Write my essay on QuestionWeek 1 discussionsExploring the Course Themes (graded)

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Week 1 discussions
Exploring the Course Themes (graded)
The four course themes of education, technology, family, and health and wellness are topics that touch each of our lives in some way. In this discussion, practice exploring the themes as a researcher would: by creating problem statements.
How do you do this? Ask and then answer the question using a sub-topic (see below). Here’s an example. “For whom is [school bullying] a problem?“ In your post, provide the question and then the answer to the question. For example, “School bullying is a problem for victims of bullying because. . . .” Complete the statement based on your experience and knowledge.
Education
Technology
Family
Health and Wellness
School Bullies
Multitasking and Technology
Sexualization of Girls
College Students and Weight Issues
No Child Left Behind Act/Race to the Top
Technology and Social Isolation
Gender Discrimination
Childhood Obesity
Grade inflation
Perils of Social Networking
Unequal Rights in Marriage, Children
Fad Diets
College Students and Underage Drinking
Online Dating/ Online Predators/Sex Offenders
Children of Divorce
Junk Food
Student Debt
Illegal Downloading of Protected Content
Domestic Violence
Sedentary Lifestyles
College Students, Cheating and Plagiarism
Internet Censorship/ Classified Information Leaks
Cyberbullying
Teenage Pregnancy
College Dropout Rates
Identity Theft
Life-Work (Im)balance/ Flexible Work Schedules
Concussions in Athletes
High School Dropouts
Texting and Driving
Insurance Premiums for Smokers and Obese Employees
2
Starting Your Research Process (graded)
To prepare for the letter to the editor assignment, conduct an Internet search to find at least two articles that have been posted in the last month on one of the topics (i.e., bullying). The goal is to find articles that take clear positions on the topic. Share what you find and include the URL links to the articles. After you’ve posted, assess a classmate’s links, indicating whether you’d like to read or hear more about the topic and why.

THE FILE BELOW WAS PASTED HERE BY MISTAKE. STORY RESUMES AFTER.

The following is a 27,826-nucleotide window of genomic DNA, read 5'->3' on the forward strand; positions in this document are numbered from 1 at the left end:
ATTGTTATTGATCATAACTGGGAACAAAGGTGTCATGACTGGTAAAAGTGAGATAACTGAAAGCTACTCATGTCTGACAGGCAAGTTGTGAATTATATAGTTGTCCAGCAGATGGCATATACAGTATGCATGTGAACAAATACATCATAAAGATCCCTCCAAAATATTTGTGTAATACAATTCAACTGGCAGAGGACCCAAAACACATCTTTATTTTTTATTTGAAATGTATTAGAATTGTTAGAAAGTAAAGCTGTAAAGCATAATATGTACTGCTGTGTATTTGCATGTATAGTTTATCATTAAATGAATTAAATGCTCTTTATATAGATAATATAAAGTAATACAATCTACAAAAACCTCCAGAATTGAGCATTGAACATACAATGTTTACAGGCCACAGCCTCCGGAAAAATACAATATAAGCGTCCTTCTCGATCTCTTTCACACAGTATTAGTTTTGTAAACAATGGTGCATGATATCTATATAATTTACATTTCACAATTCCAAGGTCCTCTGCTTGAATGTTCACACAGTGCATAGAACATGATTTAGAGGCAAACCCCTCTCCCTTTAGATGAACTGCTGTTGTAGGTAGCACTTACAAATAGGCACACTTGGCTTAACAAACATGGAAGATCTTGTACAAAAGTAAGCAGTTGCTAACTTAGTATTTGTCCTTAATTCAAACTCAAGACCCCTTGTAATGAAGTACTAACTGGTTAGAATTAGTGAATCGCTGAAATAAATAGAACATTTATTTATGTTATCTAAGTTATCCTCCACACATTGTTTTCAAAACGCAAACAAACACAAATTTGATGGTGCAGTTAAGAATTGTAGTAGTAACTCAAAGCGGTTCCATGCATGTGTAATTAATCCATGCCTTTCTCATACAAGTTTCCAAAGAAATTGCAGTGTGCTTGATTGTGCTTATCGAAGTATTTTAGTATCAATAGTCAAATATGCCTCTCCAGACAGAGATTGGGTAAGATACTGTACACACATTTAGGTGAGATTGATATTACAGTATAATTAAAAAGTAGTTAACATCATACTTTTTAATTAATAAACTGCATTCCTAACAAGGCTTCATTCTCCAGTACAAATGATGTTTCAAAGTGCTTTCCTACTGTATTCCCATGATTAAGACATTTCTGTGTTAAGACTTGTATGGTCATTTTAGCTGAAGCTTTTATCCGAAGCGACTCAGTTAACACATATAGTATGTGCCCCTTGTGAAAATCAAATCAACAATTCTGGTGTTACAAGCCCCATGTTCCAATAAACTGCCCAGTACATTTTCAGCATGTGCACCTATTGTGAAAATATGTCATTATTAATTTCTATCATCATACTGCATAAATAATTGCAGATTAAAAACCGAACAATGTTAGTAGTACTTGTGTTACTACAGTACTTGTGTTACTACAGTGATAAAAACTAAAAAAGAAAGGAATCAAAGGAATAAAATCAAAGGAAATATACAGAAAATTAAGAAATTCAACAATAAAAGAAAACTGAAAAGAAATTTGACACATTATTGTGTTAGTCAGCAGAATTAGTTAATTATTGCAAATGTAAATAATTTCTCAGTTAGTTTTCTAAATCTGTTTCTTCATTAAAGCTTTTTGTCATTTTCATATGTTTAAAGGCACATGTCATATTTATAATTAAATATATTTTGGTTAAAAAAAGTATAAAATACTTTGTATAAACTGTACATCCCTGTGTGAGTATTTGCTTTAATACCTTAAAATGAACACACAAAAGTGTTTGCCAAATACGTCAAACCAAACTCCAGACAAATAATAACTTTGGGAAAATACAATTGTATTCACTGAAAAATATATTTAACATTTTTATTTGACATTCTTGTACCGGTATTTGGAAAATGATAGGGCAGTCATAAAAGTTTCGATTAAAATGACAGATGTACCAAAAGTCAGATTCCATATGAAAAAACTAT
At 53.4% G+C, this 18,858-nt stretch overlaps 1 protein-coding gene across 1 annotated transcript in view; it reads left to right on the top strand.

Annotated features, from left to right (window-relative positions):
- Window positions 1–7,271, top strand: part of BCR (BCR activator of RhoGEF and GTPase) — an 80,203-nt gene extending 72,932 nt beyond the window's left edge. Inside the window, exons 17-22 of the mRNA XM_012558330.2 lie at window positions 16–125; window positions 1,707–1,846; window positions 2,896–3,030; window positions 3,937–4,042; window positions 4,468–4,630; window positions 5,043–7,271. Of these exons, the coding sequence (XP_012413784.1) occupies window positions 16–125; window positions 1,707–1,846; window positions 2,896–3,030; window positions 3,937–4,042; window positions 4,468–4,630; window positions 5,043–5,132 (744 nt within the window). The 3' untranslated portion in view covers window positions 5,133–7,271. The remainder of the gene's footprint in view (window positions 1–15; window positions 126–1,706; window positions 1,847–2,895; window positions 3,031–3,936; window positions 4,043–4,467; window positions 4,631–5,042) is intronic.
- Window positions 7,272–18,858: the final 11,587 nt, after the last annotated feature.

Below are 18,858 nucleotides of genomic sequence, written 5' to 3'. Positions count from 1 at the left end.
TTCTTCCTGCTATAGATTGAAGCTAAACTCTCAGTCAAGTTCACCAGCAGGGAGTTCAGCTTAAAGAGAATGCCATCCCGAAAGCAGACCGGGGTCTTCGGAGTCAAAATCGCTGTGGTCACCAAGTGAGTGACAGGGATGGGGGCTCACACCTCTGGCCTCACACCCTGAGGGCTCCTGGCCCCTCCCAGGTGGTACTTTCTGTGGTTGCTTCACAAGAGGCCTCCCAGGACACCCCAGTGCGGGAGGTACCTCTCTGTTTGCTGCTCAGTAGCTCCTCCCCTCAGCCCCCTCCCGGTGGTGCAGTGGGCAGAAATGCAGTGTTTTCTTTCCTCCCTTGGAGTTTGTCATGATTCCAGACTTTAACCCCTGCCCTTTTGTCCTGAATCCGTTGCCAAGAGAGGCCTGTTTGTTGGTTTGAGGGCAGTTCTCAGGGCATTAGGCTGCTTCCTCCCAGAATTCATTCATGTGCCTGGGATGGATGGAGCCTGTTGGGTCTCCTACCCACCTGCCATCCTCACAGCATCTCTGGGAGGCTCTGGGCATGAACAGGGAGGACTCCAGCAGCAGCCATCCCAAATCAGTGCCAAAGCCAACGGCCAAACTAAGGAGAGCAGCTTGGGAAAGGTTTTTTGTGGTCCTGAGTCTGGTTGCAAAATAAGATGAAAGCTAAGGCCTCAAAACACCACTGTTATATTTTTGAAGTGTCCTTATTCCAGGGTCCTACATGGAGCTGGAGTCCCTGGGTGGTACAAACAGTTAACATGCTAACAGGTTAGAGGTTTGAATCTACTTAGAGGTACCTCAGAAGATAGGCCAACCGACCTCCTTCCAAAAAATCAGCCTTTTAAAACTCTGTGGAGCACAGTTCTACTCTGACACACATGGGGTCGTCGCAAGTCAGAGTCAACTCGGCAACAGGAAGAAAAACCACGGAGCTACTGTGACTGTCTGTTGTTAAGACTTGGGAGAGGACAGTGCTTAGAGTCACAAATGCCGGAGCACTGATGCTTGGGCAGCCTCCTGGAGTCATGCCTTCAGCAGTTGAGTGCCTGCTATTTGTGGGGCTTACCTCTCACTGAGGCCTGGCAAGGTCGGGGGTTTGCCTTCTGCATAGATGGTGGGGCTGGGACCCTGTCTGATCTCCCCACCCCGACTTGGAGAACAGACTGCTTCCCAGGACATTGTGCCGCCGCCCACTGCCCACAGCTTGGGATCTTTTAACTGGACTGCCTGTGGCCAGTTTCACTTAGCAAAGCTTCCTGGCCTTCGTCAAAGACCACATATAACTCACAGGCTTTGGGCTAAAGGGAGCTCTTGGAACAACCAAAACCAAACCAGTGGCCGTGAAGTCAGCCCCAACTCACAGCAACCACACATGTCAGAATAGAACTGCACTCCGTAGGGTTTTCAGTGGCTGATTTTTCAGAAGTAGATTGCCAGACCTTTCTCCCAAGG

Week 2 discussions
Argumentative Strategies (graded)
In research writing, what exactly do we mean by argument? Do we mean taking an extreme position and standing our ground, whether or not the facts support our position? Or do we mean instead convincing our audience by taking a reasonable stance on an issue and supporting our position with appropriate evidence? Define and explain the difference using examples.
Internet Reliability (graded)
How reliable is the Internet as a source of information for your research? What are the ways you can validate information that you find on the Internet? Why is this necessary? Use examples from the Information Literacy module you reviewed this week.
Week 3 discssions
Presenting Ideas (graded)
Persuasive presenters have several traits in common. Browse through TED talks http://www.ted.com/talks or American Rhetoric Website at http://www.americanrhetoric.com/ to find notable speakers who demonstrate strong communication traits. Compare and contrast the ways these speakers meaningfully communicate ideas to their audiences. Include the URL link of the speaker you choose to write about. In a short paragraph, respond to a classmate’s post, indicating whether you agree or disagree with his or her choice, and why.
Preparing the Research Proposal (graded)
How important is it to be personally invested in an idea? Can you sell an idea that you have no stake in? Why or why not? Using one of the resources from the Course Readings, provide an example of an author who is communicating in a way that tells a reader that the author is credible and is a trustworthy source.